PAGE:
Kirsten Swann

Independence Day festivities began with a boom at Eagle River Lions Park Monday night.

The annual community fireworks show — hosted by the Eagle River Lions Club — is always a major event, according to organizers and spectators. This year’s show involved $10,000 worth of pyrotechnics, several thousand onlookers, dozens of vendors and two stages for bands. While the fireworks display itself lasted about 15 minutes, the celebration leading up the show ran for six hours.

Route 102 bus riders aren’t ready to give up their stops.

Nearly two dozen Chugiak-Eagle River residents met with local transportation officials July 26, protesting planned changes to area bus service during a heated public forum.

Eagle River’s pint-sized Pop Warner cheer squad is back for another year, kicking off its 20th season with pep, positivity and plenty of pink flamingos.

“It’s fun,” said 8-year-old Shelby Beuch, one of the Eagle River Panthers’ veteran cheerleaders. “I’m excited about the very end — there’s a showcase at the very end and it’s super fun.”

Gordy Banfield never expected the video to go as far as it did.

Affecting everyone from commuters to high school students, major upgrades along Eagle River’s Yosemite Drive are due to be completed by the beginning of the school year.

“That’s the goal, and that looks like it’s really doable,” said Jerry Hanson, a project manager with the Anchorage Public Works Department.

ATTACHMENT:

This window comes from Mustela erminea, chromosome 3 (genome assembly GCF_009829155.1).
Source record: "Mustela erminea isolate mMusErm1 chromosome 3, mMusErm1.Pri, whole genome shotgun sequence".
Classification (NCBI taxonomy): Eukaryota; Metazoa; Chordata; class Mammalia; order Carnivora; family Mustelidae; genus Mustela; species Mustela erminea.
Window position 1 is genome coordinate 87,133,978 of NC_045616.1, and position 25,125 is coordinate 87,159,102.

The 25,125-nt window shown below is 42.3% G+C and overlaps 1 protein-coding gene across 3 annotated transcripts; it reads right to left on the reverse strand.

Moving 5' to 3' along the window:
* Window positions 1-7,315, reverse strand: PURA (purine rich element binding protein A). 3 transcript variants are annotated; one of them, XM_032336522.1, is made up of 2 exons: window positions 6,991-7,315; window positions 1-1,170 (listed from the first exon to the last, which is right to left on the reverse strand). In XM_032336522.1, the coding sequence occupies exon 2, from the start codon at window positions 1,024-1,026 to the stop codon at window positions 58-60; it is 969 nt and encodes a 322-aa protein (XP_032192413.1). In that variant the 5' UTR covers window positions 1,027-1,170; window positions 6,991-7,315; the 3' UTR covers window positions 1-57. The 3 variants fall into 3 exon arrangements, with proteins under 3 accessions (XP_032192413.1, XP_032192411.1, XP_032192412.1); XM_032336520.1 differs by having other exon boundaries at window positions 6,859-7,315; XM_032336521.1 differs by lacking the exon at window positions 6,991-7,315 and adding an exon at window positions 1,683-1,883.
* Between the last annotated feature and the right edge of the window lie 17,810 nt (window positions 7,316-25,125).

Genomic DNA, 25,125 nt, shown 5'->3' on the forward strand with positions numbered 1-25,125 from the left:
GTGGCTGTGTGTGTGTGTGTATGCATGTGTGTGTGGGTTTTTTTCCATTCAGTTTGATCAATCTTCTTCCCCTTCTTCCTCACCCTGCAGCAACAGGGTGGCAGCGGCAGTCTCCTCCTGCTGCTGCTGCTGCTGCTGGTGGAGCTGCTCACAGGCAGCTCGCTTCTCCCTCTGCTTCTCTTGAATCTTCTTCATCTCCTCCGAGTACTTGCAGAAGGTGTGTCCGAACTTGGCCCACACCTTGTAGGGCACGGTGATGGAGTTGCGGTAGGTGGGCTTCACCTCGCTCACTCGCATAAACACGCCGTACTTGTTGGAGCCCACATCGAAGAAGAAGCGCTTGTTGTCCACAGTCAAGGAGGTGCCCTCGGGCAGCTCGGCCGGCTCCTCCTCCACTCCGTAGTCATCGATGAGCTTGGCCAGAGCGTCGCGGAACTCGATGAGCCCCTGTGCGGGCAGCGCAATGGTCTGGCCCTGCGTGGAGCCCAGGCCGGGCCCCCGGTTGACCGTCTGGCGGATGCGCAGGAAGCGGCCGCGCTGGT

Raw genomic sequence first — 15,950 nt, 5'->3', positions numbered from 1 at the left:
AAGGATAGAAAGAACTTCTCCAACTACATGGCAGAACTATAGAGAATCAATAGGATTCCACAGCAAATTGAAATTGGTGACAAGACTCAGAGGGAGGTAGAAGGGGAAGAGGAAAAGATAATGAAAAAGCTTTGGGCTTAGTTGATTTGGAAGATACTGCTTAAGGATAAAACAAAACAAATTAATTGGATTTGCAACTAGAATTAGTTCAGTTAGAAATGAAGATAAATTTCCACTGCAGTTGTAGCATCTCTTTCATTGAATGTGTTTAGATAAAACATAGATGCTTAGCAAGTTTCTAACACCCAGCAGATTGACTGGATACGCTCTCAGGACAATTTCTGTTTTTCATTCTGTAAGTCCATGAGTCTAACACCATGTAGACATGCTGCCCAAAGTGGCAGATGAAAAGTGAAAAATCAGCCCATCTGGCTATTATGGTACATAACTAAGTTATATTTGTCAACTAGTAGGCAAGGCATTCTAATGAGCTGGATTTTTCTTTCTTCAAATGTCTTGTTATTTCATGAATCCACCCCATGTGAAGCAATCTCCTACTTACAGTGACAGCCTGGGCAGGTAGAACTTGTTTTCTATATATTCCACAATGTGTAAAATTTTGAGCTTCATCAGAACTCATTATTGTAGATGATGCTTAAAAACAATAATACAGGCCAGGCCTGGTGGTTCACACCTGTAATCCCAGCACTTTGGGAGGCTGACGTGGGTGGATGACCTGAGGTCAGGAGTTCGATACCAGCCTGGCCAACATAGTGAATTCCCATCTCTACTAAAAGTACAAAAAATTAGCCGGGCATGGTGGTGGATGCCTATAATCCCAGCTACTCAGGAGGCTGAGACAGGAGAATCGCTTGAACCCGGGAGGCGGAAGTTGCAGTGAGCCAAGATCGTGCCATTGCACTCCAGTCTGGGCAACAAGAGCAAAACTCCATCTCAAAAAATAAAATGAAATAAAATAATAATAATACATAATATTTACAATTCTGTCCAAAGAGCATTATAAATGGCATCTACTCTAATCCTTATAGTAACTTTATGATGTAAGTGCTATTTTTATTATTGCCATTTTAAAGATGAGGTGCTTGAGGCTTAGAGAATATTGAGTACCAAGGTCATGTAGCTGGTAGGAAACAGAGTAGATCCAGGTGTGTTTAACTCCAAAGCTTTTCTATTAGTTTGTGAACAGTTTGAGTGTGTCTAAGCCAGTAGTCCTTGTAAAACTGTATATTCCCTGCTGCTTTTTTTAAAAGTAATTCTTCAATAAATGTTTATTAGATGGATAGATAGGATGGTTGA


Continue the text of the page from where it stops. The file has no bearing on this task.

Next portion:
A loud bang inside the Eagle River Walmart triggered reports of gunfire, a store evacuation and a large police presence Friday night.

Following an “extensive” search, an Anchorage Police Department dispatch supervisor said no evidence of a gunshot was ever found.

Home following a marathon legislative season, a trio of local lawmakers gathered in Eagle River July 19 to give constituents a bleak brief on capitol affairs.

“It’s a messy business with 60 people, all with different ideas,” said Sen. Shelley Hughes, a District F Republican, at a weekly meeting of the Chugiak-Eagle River Chamber of Commerce. “The state is at a serious crossroads.”

Mirror Lake Park is shifting gears: Besides the usual summer boaters, beachgoers and picnickers, the popular local green space now lures a steady trickle of mountain bikers, too.

Chugiak’s first dedicated mountain bike course, the Mirror Lake singletrack is making a name for itself among cyclists from surrounding neighborhoods and beyond.

Accused of stealing $180,000 from a local youth hockey league, 33-year-old Chugiak resident Jennifer Suchan made her first appearance in Anchorage District Court Friday morning.

Chugiak High School student Sarah Dykman holds a unique distinction: A 2015 Bear Paw Pageant Princess, she’s one of the longest-reigning royals in the history of the event.

Now it’s almost time to cede the throne.

“I’m totally OK with giving up my crown,” said Dykman, 15. “I’ve had it for two years.”

After the retirement of two longtime volunteers, the pageant was cancelled in 2016, according to event organizers. A community variety show was hosted in its place, and the 2015 Bear Paw Court kept their titles for another summer.

Pages